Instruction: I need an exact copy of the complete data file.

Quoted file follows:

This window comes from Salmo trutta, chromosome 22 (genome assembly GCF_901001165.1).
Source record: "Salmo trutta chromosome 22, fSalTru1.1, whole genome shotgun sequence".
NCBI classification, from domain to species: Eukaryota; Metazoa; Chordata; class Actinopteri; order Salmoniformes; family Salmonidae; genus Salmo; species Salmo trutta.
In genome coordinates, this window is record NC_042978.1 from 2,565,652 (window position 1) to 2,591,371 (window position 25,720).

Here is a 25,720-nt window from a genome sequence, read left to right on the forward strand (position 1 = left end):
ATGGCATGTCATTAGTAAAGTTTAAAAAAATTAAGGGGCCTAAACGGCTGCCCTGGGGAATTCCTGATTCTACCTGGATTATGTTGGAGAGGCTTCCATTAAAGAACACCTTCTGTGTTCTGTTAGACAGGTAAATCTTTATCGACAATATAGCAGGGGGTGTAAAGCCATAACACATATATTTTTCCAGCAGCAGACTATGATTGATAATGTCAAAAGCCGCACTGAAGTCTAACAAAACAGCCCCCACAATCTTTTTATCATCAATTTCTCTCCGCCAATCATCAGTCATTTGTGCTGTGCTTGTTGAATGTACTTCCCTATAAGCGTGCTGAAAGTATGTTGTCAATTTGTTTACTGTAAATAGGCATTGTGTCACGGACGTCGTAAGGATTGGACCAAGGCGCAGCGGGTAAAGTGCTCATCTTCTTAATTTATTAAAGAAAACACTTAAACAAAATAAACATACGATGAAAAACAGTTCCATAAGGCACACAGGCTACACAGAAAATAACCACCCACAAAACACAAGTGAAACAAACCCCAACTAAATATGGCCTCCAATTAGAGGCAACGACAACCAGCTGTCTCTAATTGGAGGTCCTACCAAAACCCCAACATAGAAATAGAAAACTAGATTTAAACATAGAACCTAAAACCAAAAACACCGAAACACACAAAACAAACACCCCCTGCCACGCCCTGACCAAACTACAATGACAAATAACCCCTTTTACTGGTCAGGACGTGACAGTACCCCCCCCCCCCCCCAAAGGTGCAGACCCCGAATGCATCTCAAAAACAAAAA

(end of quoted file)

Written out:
This window comes from Salmo trutta, chromosome 22 (genome assembly GCF_901001165.1).
Source record: "Salmo trutta chromosome 22, fSalTru1.1, whole genome shotgun sequence".
NCBI classification, from domain to species: Eukaryota; Metazoa; Chordata; class Actinopteri; order Salmoniformes; family Salmonidae; genus Salmo; species Salmo trutta.
In genome coordinates, this window is record NC_042978.1 from 2,565,652 (window position 1) to 2,591,371 (window position 25,720).

Here is a 25,720-nt window from a genome sequence, read left to right on the forward strand (position 1 = left end):
ATGGCATGTCATTAGTAAAGTTTAAAAAAATTAAGGGGCCTAAACGGCTGCCCTGGGGAATTCCTGATTCTACCTGGATTATGTTGGAGAGGCTTCCATTAAAGAACACCTTCTGTGTTCTGTTAGACAGGTAAATCTTTATCGACAATATAGCAGGGGGTGTAAAGCCATAACACATATATTTTTCCAGCAGCAGACTATGATTGATAATGTCAAAAGCCGCACTGAAGTCTAACAAAACAGCCCCCACAATCTTTTTATCATCAATTTCTCTCCGCCAATCATCAGTCATTTGTGCTGTGCTTGTTGAATGTACTTCCCTATAAGCGTGCTGAAAGTATGTTGTCAATTTGTTTACTGTAAATAGGCATTGTGTCACGGACGTCGTAAGGATTGGACCAAGGCGCAGCGGGTAAAGTGCTCATCTTCTTAATTTATTAAAGAAAACACTTAAACAAAATAAACATACGATGAAAAACAGTTCCATAAGGCACACAGGCTACACAGAAAATAACCACCCACAAAACACAAGTGAAACAAACCCCAACTAAATATGGCCTCCAATTAGAGGCAACGACAACCAGCTGTCTCTAATTGGAGGTCCTACCAAAACCCCAACATAGAAATAGAAAACTAGATTTAAACATAGAACCTAAAACCAAAAACACCGAAACACACAAAACAAACACCCCCTGCCACGCCCTGACCAAACTACAATGACAAATAACCCCTTTTACTGGTCAGGACGTGACAGTACCCCCCCCCCCCCCCAAAGGTGCAGACCCCGAATGCATCTCAAAAACAAAAA